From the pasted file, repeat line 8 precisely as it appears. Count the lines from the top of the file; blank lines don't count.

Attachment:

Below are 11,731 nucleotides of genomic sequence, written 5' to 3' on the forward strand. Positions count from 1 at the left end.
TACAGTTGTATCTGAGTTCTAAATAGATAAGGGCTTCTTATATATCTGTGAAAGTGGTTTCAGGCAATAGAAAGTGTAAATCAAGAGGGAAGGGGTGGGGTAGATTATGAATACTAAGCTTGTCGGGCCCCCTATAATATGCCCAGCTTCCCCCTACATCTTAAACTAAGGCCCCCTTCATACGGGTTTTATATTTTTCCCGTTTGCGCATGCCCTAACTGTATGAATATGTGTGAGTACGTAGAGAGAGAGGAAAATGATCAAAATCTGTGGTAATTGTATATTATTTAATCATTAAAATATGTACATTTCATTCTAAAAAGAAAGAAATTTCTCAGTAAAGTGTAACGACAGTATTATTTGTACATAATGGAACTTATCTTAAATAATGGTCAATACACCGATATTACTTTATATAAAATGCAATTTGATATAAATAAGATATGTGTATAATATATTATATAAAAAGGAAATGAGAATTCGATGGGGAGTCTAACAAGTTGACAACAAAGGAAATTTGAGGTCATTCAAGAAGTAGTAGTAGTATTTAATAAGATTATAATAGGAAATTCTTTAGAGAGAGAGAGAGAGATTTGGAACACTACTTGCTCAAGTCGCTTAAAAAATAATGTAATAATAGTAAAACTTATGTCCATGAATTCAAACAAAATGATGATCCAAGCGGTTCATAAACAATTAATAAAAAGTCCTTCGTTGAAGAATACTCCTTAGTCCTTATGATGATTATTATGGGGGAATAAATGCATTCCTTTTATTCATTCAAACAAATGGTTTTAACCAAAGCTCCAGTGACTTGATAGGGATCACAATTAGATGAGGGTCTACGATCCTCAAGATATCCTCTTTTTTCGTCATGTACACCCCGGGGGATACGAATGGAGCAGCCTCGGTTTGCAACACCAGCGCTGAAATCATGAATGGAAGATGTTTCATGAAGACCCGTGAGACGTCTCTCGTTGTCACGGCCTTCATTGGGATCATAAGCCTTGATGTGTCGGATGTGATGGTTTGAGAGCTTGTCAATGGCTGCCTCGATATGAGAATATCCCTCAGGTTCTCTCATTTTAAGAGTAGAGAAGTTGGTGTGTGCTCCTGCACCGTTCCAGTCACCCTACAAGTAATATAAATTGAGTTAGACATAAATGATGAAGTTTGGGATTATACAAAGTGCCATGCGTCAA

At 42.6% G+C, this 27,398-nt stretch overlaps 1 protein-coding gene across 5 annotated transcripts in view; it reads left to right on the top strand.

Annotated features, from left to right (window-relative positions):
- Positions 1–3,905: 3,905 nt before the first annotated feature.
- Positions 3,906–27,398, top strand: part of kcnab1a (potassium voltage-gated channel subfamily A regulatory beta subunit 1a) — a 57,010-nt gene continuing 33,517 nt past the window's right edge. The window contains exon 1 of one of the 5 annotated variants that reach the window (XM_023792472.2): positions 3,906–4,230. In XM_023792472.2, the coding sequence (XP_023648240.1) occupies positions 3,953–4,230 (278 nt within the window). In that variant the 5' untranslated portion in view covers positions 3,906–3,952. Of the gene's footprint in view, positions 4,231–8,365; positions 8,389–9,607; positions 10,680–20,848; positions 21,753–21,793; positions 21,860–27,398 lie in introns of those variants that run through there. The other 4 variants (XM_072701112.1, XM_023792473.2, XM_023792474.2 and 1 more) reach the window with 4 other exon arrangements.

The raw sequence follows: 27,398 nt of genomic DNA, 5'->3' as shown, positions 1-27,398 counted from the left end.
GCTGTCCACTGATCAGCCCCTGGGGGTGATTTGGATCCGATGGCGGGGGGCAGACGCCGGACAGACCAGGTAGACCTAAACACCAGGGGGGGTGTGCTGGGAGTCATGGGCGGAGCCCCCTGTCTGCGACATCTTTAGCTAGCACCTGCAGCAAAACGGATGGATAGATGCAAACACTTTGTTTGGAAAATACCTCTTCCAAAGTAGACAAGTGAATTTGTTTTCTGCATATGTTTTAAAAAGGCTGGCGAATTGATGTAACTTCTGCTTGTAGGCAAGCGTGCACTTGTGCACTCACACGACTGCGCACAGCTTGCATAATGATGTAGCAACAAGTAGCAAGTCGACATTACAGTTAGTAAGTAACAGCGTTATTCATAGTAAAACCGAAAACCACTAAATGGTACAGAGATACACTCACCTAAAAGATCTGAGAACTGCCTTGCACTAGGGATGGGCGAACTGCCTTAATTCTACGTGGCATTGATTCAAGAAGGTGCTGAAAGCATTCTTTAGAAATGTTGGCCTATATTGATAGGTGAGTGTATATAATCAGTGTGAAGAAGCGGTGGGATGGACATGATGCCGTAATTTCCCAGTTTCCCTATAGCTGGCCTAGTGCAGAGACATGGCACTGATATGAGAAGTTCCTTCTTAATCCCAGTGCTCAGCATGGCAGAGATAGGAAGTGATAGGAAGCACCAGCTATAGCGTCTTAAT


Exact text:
GCTGTCCACTGATCAGCCCCTGGGGGTGATTTGGATCCGATGGCGGGGGGCAGACGCCGGACAGACCAGGTAGACCTAAACACCAGGGGGGGTGTGCTGGGAGTCATGGGCGGAGCCCCCTGTCTGCGACATCTTTAGCTAGCACCTGCAGCAAAACGGATGGATAGATGCAAACACTTTGTTTGGAAAATACCTCTTCCAAAGTAGACAAGTGAATTTGTTTTCTGCATATGTTTTAAAAAGGCTGGCGAATTGATGTAACTTCTGCTTGTAGGCAAGCGTGCACTTGTGCACTCACACGACTGCGCACAGCTTGCATAATGATGTAGCAACAAGTAGCAAGTCGACATTACAGTTAGTAAGTAACAGCGTTATTCATAGTAAAACCGAAAACCACTAAATGGTACAGAGATACACTCACCTAAAAGATCTGAGAACTGCCTTGCACTAGGGATGGGCGAACTGCCTTAATTCTACGTGGCATTGATTCAAGAAGGTGCTGAAAGCATTCTTTAGAAATGTTGGCCTATATTGATAGGTGAGTGTATATAATCAGTGTGAAGAAGCGGTGGGATGGACATGATGCCGTAATTTCCCAGTTTCCCTATAGCTGGCCTAGTGCAGAGACATGGCACTGATATGAGAAGTTCCTTCTTAATCCCAGTGCTCAGCATGGCAGAGATAGGAAGTGATAGGAAGCACCAGCTATAGCGTCTTAAT